Recently our AML bot, bypassed a pool of BTC addresses with 10+ BTC balances, about 60,000 addresses in total.
All BTC balances on these wallets are, as they should be, from first blocks and very old.
And we found an interesting feature…..Almost all BTC addresses were empty. The BTC funds were withdrawn for not a long period, the interval is not very different.
Some examples of addresses
It actually made me wonder how and why it was necessary to withdraw assets from all BTC addresses in such a span of time. Could it be that quantum “terminators” have entered the fray? 😊.
Yes, of course, there are different methods, e.g. trx hash — hex generation method — with this method you can access active addresses. But we have tested this method and there is nothing interesting about it.
Well, besides, of course, you can use the SEED-phrase (random enumeration using special software), enumeration is not new, but in this case you need super equipment, which will give a speed of 80–100m keys / sec.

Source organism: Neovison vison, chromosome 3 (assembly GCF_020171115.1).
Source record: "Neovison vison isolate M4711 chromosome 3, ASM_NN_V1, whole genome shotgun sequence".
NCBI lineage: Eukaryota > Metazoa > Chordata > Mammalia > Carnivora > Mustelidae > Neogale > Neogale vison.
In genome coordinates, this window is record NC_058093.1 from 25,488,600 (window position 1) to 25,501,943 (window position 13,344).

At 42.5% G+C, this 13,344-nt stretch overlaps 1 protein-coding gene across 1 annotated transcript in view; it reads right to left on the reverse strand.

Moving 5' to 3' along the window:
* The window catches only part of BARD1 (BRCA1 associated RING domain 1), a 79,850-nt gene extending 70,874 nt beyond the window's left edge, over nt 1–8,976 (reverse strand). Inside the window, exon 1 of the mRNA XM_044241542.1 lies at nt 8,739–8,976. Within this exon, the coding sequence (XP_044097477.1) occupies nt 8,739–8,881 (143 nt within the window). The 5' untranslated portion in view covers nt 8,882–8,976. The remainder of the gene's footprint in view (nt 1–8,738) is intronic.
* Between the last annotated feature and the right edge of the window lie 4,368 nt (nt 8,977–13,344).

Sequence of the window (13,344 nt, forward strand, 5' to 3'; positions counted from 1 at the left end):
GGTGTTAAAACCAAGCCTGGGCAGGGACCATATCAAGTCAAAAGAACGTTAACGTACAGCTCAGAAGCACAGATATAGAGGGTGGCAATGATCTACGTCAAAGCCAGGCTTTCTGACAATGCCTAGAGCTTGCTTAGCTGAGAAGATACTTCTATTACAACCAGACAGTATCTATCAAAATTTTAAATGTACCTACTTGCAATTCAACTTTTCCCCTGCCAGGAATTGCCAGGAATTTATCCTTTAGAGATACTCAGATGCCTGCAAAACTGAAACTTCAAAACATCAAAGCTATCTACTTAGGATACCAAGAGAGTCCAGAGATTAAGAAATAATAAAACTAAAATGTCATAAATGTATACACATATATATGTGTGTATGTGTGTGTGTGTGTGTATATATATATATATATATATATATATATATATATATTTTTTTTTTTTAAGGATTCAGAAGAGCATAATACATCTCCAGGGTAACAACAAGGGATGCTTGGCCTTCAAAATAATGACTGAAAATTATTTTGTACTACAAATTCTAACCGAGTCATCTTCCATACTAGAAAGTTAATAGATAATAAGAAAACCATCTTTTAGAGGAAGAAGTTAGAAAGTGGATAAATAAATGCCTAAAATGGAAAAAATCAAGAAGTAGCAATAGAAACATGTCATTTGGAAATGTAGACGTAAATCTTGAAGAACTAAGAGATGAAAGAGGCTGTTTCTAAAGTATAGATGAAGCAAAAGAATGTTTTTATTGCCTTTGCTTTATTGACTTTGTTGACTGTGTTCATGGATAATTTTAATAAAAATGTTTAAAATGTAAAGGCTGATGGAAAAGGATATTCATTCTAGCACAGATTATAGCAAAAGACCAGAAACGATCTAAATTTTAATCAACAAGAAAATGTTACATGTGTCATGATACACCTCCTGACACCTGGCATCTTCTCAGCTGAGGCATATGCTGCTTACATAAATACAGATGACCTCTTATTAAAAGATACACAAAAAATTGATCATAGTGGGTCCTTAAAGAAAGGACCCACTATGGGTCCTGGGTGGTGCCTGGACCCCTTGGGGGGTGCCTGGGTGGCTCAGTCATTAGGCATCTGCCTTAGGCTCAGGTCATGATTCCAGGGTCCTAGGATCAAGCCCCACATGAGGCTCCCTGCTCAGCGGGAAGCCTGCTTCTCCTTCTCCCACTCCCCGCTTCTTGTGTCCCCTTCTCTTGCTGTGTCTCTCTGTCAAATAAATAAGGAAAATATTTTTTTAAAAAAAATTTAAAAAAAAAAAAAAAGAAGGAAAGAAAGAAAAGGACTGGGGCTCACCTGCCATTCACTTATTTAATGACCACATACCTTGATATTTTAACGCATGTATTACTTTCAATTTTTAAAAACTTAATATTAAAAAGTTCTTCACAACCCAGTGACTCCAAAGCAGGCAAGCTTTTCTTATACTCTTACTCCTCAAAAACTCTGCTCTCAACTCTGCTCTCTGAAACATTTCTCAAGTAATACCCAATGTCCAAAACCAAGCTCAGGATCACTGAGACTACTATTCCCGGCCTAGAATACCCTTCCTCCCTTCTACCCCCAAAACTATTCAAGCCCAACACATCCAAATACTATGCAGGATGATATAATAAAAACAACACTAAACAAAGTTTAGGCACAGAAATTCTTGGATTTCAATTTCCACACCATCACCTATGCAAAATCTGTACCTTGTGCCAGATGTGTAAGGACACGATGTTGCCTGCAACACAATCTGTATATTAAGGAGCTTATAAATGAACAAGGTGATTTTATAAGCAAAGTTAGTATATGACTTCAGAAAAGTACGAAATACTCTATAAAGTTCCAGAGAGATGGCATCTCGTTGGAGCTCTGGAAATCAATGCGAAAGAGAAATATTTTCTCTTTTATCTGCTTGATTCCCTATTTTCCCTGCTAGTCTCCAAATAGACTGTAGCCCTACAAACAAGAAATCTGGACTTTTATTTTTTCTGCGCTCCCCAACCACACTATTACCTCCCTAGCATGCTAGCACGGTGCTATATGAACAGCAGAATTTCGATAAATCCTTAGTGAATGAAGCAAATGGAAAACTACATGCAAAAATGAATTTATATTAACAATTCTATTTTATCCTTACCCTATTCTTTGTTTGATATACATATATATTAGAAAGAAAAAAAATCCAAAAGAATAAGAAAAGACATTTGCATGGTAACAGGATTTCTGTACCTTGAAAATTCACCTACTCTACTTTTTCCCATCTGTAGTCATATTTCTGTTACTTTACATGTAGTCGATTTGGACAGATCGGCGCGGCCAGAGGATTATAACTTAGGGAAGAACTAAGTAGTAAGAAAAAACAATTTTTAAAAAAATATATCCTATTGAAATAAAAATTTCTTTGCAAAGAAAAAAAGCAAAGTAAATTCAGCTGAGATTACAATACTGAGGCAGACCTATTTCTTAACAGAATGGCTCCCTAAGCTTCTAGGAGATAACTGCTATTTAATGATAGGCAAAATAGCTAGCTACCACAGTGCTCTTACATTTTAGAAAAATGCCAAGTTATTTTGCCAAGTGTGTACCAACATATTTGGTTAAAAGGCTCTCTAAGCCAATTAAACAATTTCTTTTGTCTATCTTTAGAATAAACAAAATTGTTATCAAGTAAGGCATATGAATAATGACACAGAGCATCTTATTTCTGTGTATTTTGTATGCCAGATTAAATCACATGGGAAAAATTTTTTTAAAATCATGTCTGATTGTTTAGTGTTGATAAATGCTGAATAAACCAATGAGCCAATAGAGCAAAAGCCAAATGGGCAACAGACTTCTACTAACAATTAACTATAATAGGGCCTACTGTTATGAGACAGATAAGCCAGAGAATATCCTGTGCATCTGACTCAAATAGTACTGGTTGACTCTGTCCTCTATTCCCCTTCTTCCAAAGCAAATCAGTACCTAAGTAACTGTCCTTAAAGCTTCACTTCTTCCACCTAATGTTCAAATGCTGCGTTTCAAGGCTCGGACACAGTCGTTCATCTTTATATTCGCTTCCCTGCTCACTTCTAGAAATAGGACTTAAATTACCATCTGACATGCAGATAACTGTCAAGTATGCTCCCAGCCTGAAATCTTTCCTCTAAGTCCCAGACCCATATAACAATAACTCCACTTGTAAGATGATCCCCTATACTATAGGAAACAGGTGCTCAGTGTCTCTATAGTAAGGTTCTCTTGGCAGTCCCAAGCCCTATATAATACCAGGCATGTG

Theoretically, it is possible to deploy database of all needed addresses, and then try to recover access by brute force attack, but even with this option, I can not imagine what enormous resources would be needed for this…..
You’d probably still have to assume that brute-force is ruled out, since you don’t know what kind of wallet you’ll get, maybe an empty one, maybe a known Satoshi address.
1) the real number of existing wallets (12²⁰⁴⁸ + 15²⁰⁴⁸ + 18²⁰⁴⁸ + 21²⁰⁴⁸ + 24²⁰⁴⁸) this sum is multiplied by 999.999.999 and you get the final result of all existing wallets in the world.
And to get at least all (12²⁰⁴⁸) * 999.999.999 in one hand — it’s hard to even imagine how many powerful computers are needed around the world……
2) If we talk about trx hash generation method — hex All you need to do is unload the key, which is again 51 alphanumeric characters with case refinement. Here you can say infinity and do not even want to count).
And besides, if overkill was more profitable than mining, all miners would have long ago converted their facilities to overkill — instead of mining.
Nevertheless, our guess is that this pool of addresses was created by a person or group of people and then moved to another place, perhaps more convenient or safer from their point of view. Of course, there is a possibility that these assets will be used in the market, but none of the wallets have transactions to cryptocurrency exchanges from these addresses…
Time will tell….. What do you think?